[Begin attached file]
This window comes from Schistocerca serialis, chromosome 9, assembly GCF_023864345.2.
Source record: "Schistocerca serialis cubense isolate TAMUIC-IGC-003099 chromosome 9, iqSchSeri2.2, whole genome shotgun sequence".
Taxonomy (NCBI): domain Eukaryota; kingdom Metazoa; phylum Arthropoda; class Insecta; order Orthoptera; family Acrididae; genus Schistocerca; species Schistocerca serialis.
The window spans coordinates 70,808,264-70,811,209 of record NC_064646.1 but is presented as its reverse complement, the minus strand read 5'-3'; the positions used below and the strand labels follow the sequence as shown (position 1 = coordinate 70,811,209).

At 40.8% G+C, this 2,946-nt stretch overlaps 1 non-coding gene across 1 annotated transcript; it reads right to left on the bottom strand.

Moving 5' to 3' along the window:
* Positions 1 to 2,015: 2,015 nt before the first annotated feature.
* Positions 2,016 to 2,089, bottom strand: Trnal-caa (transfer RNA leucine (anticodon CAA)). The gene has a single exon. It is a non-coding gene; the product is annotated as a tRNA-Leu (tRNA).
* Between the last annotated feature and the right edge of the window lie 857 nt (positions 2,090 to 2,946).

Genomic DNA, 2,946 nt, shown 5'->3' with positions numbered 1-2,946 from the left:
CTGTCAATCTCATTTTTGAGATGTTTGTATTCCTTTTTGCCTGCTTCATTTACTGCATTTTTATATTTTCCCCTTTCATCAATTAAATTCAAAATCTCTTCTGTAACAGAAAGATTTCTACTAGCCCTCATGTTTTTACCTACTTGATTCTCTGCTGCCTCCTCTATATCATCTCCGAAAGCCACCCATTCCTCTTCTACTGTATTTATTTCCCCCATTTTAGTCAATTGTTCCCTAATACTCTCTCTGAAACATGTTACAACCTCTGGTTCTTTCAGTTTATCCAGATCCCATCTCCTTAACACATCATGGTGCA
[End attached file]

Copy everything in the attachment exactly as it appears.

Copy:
This window comes from Schistocerca serialis, chromosome 9, assembly GCF_023864345.2.
Source record: "Schistocerca serialis cubense isolate TAMUIC-IGC-003099 chromosome 9, iqSchSeri2.2, whole genome shotgun sequence".
Taxonomy (NCBI): domain Eukaryota; kingdom Metazoa; phylum Arthropoda; class Insecta; order Orthoptera; family Acrididae; genus Schistocerca; species Schistocerca serialis.
The window spans coordinates 70,808,264-70,811,209 of record NC_064646.1 but is presented as its reverse complement, the minus strand read 5'-3'; the positions used below and the strand labels follow the sequence as shown (position 1 = coordinate 70,811,209).

At 40.8% G+C, this 2,946-nt stretch overlaps 1 non-coding gene across 1 annotated transcript; it reads right to left on the bottom strand.

Moving 5' to 3' along the window:
* Positions 1 to 2,015: 2,015 nt before the first annotated feature.
* Positions 2,016 to 2,089, bottom strand: Trnal-caa (transfer RNA leucine (anticodon CAA)). The gene has a single exon. It is a non-coding gene; the product is annotated as a tRNA-Leu (tRNA).
* Between the last annotated feature and the right edge of the window lie 857 nt (positions 2,090 to 2,946).

Genomic DNA, 2,946 nt, shown 5'->3' with positions numbered 1-2,946 from the left:
CTGTCAATCTCATTTTTGAGATGTTTGTATTCCTTTTTGCCTGCTTCATTTACTGCATTTTTATATTTTCCCCTTTCATCAATTAAATTCAAAATCTCTTCTGTAACAGAAAGATTTCTACTAGCCCTCATGTTTTTACCTACTTGATTCTCTGCTGCCTCCTCTATATCATCTCCGAAAGCCACCCATTCCTCTTCTACTGTATTTATTTCCCCCATTTTAGTCAATTGTTCCCTAATACTCTCTCTGAAACATGTTACAACCTCTGGTTCTTTCAGTTTATCCAGATCCCATCTCCTTAACACATCATGGTGCA